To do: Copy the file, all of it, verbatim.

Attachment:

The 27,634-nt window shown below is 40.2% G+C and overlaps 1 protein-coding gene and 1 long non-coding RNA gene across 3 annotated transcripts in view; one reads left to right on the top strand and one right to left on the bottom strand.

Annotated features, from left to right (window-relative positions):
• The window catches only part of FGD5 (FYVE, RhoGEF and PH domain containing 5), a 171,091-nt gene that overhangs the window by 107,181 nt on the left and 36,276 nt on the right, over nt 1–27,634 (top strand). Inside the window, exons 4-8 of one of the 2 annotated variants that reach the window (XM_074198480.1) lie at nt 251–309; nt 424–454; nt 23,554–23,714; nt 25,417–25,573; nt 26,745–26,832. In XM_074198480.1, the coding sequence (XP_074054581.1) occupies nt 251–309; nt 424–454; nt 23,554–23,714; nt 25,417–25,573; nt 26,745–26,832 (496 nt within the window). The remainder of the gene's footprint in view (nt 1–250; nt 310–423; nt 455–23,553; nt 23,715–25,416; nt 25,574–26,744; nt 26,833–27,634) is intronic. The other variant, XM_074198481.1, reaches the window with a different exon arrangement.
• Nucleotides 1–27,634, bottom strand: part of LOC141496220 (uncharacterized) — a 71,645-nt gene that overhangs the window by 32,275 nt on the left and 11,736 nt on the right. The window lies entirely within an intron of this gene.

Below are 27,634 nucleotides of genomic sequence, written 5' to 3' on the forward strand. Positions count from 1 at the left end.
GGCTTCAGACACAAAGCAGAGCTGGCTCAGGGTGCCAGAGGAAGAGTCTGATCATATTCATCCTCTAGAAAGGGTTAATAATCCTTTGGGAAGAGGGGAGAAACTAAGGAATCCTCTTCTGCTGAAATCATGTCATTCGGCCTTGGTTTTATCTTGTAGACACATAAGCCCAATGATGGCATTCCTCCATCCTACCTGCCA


The 27,634-nt window shown below is 40.2% G+C and overlaps 1 protein-coding gene and 1 long non-coding RNA gene across 3 annotated transcripts in view; one reads left to right on the top strand and one right to left on the bottom strand.

Annotated features, from left to right (window-relative positions):
• The window catches only part of FGD5 (FYVE, RhoGEF and PH domain containing 5), a 171,091-nt gene that overhangs the window by 107,181 nt on the left and 36,276 nt on the right, over nt 1–27,634 (top strand). Inside the window, exons 4-8 of one of the 2 annotated variants that reach the window (XM_074198480.1) lie at nt 251–309; nt 424–454; nt 23,554–23,714; nt 25,417–25,573; nt 26,745–26,832. In XM_074198480.1, the coding sequence (XP_074054581.1) occupies nt 251–309; nt 424–454; nt 23,554–23,714; nt 25,417–25,573; nt 26,745–26,832 (496 nt within the window). The remainder of the gene's footprint in view (nt 1–250; nt 310–423; nt 455–23,553; nt 23,715–25,416; nt 25,574–26,744; nt 26,833–27,634) is intronic. The other variant, XM_074198481.1, reaches the window with a different exon arrangement.
• Nucleotides 1–27,634, bottom strand: part of LOC141496220 (uncharacterized) — a 71,645-nt gene that overhangs the window by 32,275 nt on the left and 11,736 nt on the right. The window lies entirely within an intron of this gene.

Below are 27,634 nucleotides of genomic sequence, written 5' to 3' on the forward strand. Positions count from 1 at the left end.
GGCTTCAGACACAAAGCAGAGCTGGCTCAGGGTGCCAGAGGAAGAGTCTGATCATATTCATCCTCTAGAAAGGGTTAATAATCCTTTGGGAAGAGGGGAGAAACTAAGGAATCCTCTTCTGCTGAAATCATGTCATTCGGCCTTGGTTTTATCTTGTAGACACATAAGCCCAATGATGGCATTCCTCCATCCTACCTGCCA